The INR is down almost 19% vs the USD since the beginning of May 2013!
Inaction and lack of reforms by the government have continued to compound problems of food inflation and currency depreciation.
At the present time, local investors are faced with volatile and mostly negative returns in both the equity markets and also the Indian Debt market, which has been severely rattled by sharply rising Government bond yields.
The only asset class that has managed to outperform and provide a hedge to local investors is GOLD.(thanks to a currency depreciation)
EXCELLENT POST FROM ZERO HEDGE:
Indian Rupee Collapses - Worst Day In 20 Years | Zero Hedge
The Indian Govenment has been steadily raising import duty on gold, in its continuing effort to rein in the current account deficit.
Watch this space.
As valuations in the Indian Equity markets start to look attractive, remember that the country now faces a rather tricky situation of slowing growth, steady/persistant inflation, and a weak currency.
GDP growth rates of under 5% are now a distinct possibility.
While a sub 5% growth rate may appear robust to readers in the developed world----in emerging markets like India, it is extremely worrying.
Unemployment and non performing bank loans will be serious problems over the next few years, if we are unable to get the economy back on track.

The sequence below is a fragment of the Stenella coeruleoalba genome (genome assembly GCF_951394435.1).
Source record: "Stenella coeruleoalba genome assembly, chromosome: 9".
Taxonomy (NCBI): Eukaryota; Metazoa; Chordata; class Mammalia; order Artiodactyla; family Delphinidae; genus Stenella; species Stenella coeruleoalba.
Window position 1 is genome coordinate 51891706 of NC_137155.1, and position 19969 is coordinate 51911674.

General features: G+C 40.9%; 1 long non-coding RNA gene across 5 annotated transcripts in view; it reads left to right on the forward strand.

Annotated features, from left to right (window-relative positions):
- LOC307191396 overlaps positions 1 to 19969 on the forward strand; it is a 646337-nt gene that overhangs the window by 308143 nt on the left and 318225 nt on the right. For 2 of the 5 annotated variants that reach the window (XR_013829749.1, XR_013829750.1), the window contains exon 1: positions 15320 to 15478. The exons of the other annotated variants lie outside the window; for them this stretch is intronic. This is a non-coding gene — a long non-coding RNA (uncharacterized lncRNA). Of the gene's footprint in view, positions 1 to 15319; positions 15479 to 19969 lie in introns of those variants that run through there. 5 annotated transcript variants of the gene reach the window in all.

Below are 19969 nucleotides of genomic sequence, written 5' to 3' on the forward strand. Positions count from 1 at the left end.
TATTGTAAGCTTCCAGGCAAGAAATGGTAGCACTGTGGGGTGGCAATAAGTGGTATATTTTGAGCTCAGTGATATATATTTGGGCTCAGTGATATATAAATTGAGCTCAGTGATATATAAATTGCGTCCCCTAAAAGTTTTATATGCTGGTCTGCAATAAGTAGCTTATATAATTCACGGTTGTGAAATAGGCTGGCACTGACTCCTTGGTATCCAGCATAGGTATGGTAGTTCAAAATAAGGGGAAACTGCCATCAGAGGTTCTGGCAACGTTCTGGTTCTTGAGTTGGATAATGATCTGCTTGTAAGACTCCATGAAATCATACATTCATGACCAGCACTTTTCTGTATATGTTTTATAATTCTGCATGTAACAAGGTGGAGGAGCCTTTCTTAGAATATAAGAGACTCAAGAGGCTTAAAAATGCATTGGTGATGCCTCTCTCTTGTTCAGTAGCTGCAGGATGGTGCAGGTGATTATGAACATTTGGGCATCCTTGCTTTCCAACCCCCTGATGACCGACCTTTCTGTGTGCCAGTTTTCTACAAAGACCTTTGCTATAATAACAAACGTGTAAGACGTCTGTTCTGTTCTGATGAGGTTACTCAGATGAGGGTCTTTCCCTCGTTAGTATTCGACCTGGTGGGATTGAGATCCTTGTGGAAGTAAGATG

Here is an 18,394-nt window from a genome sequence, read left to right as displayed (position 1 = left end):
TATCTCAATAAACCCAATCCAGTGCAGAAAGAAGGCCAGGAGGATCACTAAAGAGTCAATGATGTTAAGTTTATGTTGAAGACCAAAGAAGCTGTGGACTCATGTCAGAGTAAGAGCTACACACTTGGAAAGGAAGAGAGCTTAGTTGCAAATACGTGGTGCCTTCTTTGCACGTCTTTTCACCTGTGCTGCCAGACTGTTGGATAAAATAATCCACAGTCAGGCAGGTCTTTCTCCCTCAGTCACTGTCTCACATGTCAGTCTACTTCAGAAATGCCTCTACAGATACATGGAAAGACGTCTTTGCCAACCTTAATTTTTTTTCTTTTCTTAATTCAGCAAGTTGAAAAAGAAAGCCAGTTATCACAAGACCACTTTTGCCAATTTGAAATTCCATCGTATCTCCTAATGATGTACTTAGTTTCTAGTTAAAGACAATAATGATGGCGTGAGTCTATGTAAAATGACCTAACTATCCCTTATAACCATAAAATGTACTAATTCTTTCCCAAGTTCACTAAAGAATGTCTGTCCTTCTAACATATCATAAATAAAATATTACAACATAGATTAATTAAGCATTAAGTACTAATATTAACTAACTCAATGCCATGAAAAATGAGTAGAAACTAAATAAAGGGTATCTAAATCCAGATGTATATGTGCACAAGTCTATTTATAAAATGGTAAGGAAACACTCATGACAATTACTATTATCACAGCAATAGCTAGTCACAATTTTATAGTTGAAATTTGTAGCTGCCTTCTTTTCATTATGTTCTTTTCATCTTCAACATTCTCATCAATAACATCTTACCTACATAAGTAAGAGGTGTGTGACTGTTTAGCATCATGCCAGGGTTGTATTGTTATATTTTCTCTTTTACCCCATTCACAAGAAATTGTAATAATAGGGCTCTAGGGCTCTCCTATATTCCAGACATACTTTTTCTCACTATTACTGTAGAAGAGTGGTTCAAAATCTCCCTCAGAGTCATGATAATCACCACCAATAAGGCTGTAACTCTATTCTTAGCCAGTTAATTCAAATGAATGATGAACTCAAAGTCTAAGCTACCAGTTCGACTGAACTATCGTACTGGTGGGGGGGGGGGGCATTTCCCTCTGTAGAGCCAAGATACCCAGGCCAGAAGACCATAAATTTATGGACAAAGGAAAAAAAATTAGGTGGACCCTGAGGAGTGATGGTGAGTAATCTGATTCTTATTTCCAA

The inability of the RBI to cut interest rates (due to a rapidly depreciating currency and a rising current account deficit) will add to the woes of a struggling manufacturing sector. Stock prices of companies in the engineering / capital goods space are now trading at 8 year lows, and hopes of a recovery look bleak at the moment.
The Banking sector too has faced a drastic sell off in stock prices since May 2013. Public Sector banks will face considerable stress and even at todays discounted valuations, they still remain a high risk buy- meant only for those who are ready to weather more turmoil in the sector.
Perhaps, private sector bank stocks need to correct too, as expectations of growth are adjusted downward. Many private sector banks trade at expensive price/book ratios even after the initial sell off
Lastly, FMCG (Consumer staples), Pharmacaeuticals, and Information Technology (IT Services) remain the last pillars of strength.
Buying in these sectors should be done with extreme caution, as valuations may not leave an adequate margin of safety for the investor.
These sectors will continue to relatively outperform the benchmark indices, as they function with nominal government price controls (FMCG) and in the case of export oriented Pharmacaeuticals and IT companies - are beneficiaries of currency depreciation.